For the best part of my life, I’ve enjoyed every aspect of small boats, with one exception: climbing in and out of them while they’re on their trailers, whether at home when working on them, or at the ramp loading gear in and out or raising or lowering a sailing rig. I’ve been able to board three of my trailered boats by getting a tenuous footing on the trailer frame and then smearing my frontside over the gunwale, but it’s a painful process. Clambering out of the boat can be even worse because I can’t see where I’m putting my foot; I lost my toehold once and spilled onto the concrete driveway. I’ve used a milk crate as a step, but it’s not quite tall enough and can be unsteady on the lawn. I made ladders for two of the boats and, although they work, they are heavy, bulky, and take up a lot of room in my shop. I don’t take them to the launch ramp.

Photographs by the author

The FlexStep is designed to fasten to trailer rails. Here it is mounted on a rectangular tube tongue facing downwards. While the step, mounted to pivot downward, makes it easier to climb up onto the tongue, this wasn’t where I most needed the leg-up. The arrangement did, however, show the intended installation.

When I happened upon the FlexStep Pro while browsing the web, it looked like just the thing I needed. It’s an adjustable step with an aluminum mounting bracket that attaches to the trailer frame, so there’s no chance it will roll out from under me like a milk crate might if I put my weight too close to its edge. The receiver that supports the step can extend from 17″ to 21″ in four increments and is locked with a stainless-steel quick-release pin with a spring-loaded ball lock. The arm rotates 90 degrees in the bracket and locks in one of four positions.

An aluminum backing plate and four stainless-steel bolts with nylon lock nuts anchor the FlexStep to the trailer frame. The installation hardware includes two pieces of vinyl, which keep the top bolts from damaging the finish on the trailer. (The finish here didn’t require that measure of care.)

The 5-1⁄4″ × 6-3⁄8″ backing plate can accommodate trailer beams up to 5″ deep, and the 4-1⁄4″ × 3⁄8″ bolts can span a beam about 3-1⁄2″ wide.

The manufacturer recommends removing the step from the bracket before going out on the road. Pulling the locking pin frees the step.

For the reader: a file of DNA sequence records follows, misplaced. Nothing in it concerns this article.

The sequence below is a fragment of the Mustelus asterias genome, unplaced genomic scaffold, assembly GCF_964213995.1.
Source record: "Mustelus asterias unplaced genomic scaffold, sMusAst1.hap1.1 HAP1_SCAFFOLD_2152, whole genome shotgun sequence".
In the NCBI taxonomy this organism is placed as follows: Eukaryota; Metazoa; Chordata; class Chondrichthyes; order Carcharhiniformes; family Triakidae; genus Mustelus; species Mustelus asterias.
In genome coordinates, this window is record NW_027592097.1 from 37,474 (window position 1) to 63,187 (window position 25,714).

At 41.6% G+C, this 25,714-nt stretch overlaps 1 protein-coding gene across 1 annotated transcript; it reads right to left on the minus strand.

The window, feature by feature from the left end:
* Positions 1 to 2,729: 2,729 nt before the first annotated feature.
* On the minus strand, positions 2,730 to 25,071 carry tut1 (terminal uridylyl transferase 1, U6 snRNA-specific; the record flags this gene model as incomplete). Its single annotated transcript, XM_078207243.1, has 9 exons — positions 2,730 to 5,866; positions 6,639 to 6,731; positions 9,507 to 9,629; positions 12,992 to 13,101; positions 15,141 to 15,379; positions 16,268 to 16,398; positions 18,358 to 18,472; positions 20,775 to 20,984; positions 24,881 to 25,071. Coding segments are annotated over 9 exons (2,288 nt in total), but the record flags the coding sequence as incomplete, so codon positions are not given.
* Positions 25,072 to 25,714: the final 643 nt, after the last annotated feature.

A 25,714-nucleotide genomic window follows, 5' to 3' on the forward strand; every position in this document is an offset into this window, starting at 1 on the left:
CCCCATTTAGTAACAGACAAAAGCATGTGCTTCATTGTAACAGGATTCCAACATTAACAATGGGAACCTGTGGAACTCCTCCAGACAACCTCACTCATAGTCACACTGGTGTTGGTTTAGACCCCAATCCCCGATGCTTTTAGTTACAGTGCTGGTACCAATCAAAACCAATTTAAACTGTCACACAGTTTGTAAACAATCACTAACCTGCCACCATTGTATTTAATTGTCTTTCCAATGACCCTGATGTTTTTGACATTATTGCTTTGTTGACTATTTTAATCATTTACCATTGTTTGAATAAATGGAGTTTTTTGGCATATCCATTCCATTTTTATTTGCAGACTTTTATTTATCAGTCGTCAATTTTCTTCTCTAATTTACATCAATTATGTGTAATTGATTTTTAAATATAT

The manufacturer recommends removing the receiver (with the step) when towing the trailer and while launching or retrieving the boat at the ramp. It’s easy enough to do and assures the step isn’t lost on the highway or in the way of the boat at the ramp.

Where—and whether or not—the FlexStep can be mounted depends on the clearance between the boat and its trailer. Our Escargot canal boat covers the trailer bed and the beams from the bed to the tongue, so the only place I could mount the step was on the trailer tongue.

This drift-boat trailer was where I needed the step to get aboard my Caledonia Yawl. The bolts and backing plate supplied with the FlexStep couldn’t span the wide rails or place the top of the mounting bracket flush with the trailer deck, so I drilled into the rail and the bracket and joined them with short bolts.

While that could be useful for some boats, it was my Caledonia Yawl that would benefit most from the step. The yawl rests on a flat drift-boat trailer that doesn’t have a box-beam frame. Instead, it has steel channels that support a wooden deck. My only option was to drill four holes in the side of the channel and two new holes in the bracket for a set of four shorter 3⁄8″ bolts that I had on hand. It was easy to drill the two additional holes in the aluminum bracket. The four holes in the trailer’s steel took more time and pressure. After the bracket was installed, the receiver was quick to install with the larger locking pin.

The step’s distance from the trailer and boat can be adjusted by sliding it in and out of the bracket and pinning it in the desired position. Once fixed in place, the step felt solid and strong and showed no sign of tipping or twisting when all the weight was shifted to one side.

Boarding the Caledonia is now a breeze. The step is at just the right height for me to climb over the gunwale without having to put my weight on it. The rubber covers on the step provide a non-slip surface, and while there is slight play in the receiver, the step is solid and secure even with all my weight on one side.


The step can be retracted and pivoted to the vertical position, keeping it handy but out of the way when this boat is in storage at home.

The FlexStep Pro will change the way I ready the Caledonia for sailing. Instead of dropping the rig and gear into the boat and rushing to organize it at the dock while other boats are waiting, I’ll be happy to rig it in the parking lot where I can take my time and comfortably get in and out of the boat as many times as it takes.

Christopher Cunningham is the editor of Small Boats.

The FlexStep Pro is made by Megaware and sold direct from the manufacturer for $159.95. There are several marine hardware stores and online retailers that offer the FlexStep at lower prices.

Is there a product that might be useful for boatbuilding, cruising, or shore-side camping that you’d like us to review? Please email your suggestions.